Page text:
Mississippi medical marijuana card application process opens June 1

JACKSON, Miss. — On Wednesday, June 1, patients can submit their applications for a medical marijuana card in Mississippi.

Online registration for all types of medical cannabis licensing will be available online starting at 8 a.m.

According to the state’s website, applications will be accepted for all services, facilities, and individuals regulated by the Mississippi State Department of Health.

  • Individuals: patients and medical practitioners
  • Facilities: cannabis cultivation, processing and testing
  • Services: cannabis transportation and waste disposal

The Mississippi Department of Revenue will be responsible for the licensing of medical cannabis dispensaries beginning in July.

Once the application process begins, there will be a 30-day approval time for licensure applications and a five-day approval time for program patients.

All applications will go through the Mississippi State Health Department and require a physician’s approval.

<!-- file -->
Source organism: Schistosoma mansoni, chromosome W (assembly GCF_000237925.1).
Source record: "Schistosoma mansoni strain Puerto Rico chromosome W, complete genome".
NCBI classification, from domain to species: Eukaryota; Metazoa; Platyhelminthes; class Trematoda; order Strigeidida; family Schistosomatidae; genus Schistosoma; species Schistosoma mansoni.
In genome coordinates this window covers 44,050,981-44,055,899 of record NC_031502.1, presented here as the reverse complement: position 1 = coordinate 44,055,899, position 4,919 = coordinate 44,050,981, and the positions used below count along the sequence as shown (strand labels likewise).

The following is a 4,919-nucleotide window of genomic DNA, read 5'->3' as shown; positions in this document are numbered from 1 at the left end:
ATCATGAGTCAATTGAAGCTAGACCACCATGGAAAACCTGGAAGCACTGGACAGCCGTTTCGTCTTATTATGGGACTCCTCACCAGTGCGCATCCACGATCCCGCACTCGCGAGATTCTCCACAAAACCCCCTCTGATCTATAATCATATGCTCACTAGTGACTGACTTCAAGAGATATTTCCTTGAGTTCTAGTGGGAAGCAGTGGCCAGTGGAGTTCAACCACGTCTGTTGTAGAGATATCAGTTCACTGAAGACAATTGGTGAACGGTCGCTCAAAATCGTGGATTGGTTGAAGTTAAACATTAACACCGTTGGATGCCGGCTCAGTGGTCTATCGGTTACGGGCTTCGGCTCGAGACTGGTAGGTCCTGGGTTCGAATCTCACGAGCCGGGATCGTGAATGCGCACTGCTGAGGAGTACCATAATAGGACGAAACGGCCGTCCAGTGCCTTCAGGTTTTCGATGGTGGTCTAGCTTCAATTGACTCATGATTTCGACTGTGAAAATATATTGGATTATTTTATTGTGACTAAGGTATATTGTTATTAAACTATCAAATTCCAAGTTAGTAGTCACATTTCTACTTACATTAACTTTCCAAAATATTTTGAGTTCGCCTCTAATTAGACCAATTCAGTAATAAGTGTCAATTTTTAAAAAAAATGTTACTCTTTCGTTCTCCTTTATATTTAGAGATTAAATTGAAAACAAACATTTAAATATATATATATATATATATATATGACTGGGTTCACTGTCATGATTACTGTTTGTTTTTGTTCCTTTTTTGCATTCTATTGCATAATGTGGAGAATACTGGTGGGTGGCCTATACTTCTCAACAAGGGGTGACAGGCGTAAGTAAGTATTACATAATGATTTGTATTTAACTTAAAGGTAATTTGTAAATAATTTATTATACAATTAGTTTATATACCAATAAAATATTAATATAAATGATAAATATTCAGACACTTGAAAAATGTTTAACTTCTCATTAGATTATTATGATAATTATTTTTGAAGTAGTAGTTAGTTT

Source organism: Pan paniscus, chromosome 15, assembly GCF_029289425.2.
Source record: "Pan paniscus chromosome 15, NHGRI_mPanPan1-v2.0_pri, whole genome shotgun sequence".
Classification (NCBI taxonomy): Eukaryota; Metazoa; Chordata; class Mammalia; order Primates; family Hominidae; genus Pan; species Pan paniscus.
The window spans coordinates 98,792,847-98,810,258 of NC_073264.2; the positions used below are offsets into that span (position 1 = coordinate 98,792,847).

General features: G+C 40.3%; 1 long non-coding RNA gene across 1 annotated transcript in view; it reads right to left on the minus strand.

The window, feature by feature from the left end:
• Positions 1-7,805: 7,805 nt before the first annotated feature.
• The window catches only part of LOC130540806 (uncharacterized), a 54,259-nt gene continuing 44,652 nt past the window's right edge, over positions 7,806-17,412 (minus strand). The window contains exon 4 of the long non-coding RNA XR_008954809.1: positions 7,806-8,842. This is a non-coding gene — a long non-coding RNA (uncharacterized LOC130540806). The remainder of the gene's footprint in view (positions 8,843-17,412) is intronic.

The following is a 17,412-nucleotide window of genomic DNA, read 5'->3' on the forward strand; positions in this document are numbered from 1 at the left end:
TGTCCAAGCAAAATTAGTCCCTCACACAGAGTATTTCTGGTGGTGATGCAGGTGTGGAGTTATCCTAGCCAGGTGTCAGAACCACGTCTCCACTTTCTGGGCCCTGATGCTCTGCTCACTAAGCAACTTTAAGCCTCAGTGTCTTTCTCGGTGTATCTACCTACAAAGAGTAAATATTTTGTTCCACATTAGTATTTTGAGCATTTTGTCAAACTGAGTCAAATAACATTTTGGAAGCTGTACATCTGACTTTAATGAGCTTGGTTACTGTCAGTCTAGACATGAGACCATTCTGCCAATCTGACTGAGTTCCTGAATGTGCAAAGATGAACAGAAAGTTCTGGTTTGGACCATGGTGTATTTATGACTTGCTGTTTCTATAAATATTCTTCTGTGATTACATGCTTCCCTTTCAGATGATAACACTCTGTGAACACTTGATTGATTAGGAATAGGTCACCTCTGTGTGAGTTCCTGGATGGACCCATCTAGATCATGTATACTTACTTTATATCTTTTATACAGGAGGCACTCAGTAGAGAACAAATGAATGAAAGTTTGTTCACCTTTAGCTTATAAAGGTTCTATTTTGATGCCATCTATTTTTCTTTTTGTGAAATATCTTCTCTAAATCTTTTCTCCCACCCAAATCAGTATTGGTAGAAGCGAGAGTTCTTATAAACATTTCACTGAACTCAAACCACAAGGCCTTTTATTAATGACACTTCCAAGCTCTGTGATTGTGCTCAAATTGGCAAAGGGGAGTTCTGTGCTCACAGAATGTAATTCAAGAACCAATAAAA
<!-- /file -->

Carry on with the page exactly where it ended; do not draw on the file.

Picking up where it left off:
If you plan on working with, certifying or using medical cannabis, the state asks that you review the pre-application checklist first. CLICK HERE for the checklist.

The following medical conditions or their treatment qualify for participation in the Mississippi Medical Cannabis Program:

  • cancer
  • Parkinson’s disease
  • Huntington’s disease
  • muscular dystrophy
  • glaucoma
  • spastic quadriplegia
  • positive status for human immunodeficiency virus (HIV)
  • acquired immune deficiency syndrome (AIDS)
  • hepatitis
  • amyotrophic lateral sclerosis (ALS)
  • Crohn’s disease
  • ulcerative colitis
  • sickle-cell anemia
  • Alzheimer’s disease
  • agitation of dementia
  • post-traumatic stress disorder (PTSD)
  • autism
  • pain refractory to appropriate opioid management
  • diabetic/peripheral neuropathy
  • spinal cord disease or severe injury

Also qualifying is a chronic terminal or debilitating disease or medical condition or its treatment that produces one or more of the following:

  • cachexia or wasting syndrome
  • chronic pain
  • severe or intractable nausea
  • seizures
  • severe and persistent muscle spasms including, but not limited to, those characteristic of multiple sclerosis